Three-electrode gas switches with electrodynamical acceleration of a discharge channel

B. M. Kovalchuk, A. A. Kim, A. V. Kharlov, E. V. Kumpyak, N. V. Tsoy, V. V. Vizir, V. B. Zorin

    Research output: Contribution to journalArticlepeer-review

    20 Citations (Scopus)


    High voltage, high current, and high Coulomb transfer closing switches are required for many high power pulsed systems. There are a few alternatives for closing switches, for example, ignitrons, vacuum switches, solid-state switches, high pressure gas switches (spark gaps), and some others. The most popular closing switches up to date are spark gaps due to relatively simple design, robustness, easily field maintenance, and repair. Main drawback of spark gaps is limited lifetime, which is related directly or indirectly to erosion of the electrodes. Multichannel switches and switches with moving arc have been proposed to prevent the electrodes erosion. This study investigates switches, where a spark channel is initiated in a three-electrode layout and then the spark accelerates due to electrodynamic force and moves along the extended electrodes. At a given current amplitude, the diameter of the extended electrodes allows to control the spark velocity and hence, the erosion of the electrodes providing the required lifetime. The first switch is designed for 24 kV charging voltage and ∼4 C total charge transfer. This spark gap was tested at 25 kA peak current in 40 000 shots in a single polarity discharge and in 20 000 shots in bipolar discharge. Second spark gap is designed for 24 kV charging voltage and ∼70 C total charge transfer. It was tested in 22 000 shots, at a current of 250 kA with a pulse length of 360 μs. In this paper, we present design of these spark gaps and trigger generator, describe the test bed, and present the results of the tests.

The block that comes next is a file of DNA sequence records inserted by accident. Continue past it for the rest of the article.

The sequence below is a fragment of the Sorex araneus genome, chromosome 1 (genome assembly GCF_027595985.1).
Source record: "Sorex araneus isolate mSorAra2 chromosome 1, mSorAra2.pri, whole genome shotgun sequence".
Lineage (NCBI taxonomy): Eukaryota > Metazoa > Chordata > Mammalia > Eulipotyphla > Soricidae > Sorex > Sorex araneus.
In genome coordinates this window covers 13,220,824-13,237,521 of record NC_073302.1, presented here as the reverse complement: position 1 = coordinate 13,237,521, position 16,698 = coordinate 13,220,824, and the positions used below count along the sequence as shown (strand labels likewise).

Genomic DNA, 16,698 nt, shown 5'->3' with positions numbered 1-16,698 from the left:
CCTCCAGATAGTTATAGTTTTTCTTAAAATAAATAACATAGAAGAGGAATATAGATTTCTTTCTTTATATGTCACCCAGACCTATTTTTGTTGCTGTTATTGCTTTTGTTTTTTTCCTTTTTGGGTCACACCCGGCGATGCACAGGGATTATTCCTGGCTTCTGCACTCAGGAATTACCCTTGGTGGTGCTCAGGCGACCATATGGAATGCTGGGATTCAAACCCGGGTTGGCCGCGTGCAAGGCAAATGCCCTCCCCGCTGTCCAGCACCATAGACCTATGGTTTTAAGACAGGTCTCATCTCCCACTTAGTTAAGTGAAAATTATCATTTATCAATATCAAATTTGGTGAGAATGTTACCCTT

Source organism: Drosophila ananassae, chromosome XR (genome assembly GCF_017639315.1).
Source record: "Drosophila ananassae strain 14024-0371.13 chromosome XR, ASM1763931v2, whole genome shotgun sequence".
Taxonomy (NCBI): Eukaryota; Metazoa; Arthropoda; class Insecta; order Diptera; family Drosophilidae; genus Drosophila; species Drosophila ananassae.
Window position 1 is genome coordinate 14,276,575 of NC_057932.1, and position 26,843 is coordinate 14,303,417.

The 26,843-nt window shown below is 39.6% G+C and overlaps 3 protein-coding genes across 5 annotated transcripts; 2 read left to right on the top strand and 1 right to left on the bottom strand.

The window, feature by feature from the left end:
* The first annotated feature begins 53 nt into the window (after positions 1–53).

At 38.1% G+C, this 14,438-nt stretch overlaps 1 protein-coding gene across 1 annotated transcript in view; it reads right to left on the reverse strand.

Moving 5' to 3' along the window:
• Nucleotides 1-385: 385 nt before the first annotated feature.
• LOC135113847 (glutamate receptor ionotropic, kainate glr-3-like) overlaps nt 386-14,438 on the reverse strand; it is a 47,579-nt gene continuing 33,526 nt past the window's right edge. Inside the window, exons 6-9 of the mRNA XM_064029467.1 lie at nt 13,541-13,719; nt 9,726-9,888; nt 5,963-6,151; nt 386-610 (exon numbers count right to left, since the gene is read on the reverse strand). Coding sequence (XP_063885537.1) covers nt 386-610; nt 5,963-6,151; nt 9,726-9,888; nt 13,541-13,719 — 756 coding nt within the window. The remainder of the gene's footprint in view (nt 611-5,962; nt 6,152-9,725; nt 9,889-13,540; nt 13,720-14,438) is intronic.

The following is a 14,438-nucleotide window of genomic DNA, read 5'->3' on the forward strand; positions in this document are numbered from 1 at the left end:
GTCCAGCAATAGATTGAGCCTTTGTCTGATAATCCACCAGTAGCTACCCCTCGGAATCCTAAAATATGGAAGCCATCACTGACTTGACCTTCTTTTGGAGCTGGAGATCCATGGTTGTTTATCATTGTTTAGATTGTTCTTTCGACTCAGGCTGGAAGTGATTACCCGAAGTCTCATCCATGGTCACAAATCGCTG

Original languageEnglish
    Article number053504
    JournalReview of Scientific Instruments
    Issue number5
    Publication statusPublished - 2008

    ASJC Scopus subject areas

    • Instrumentation
    • Physics and Astronomy (miscellaneous)

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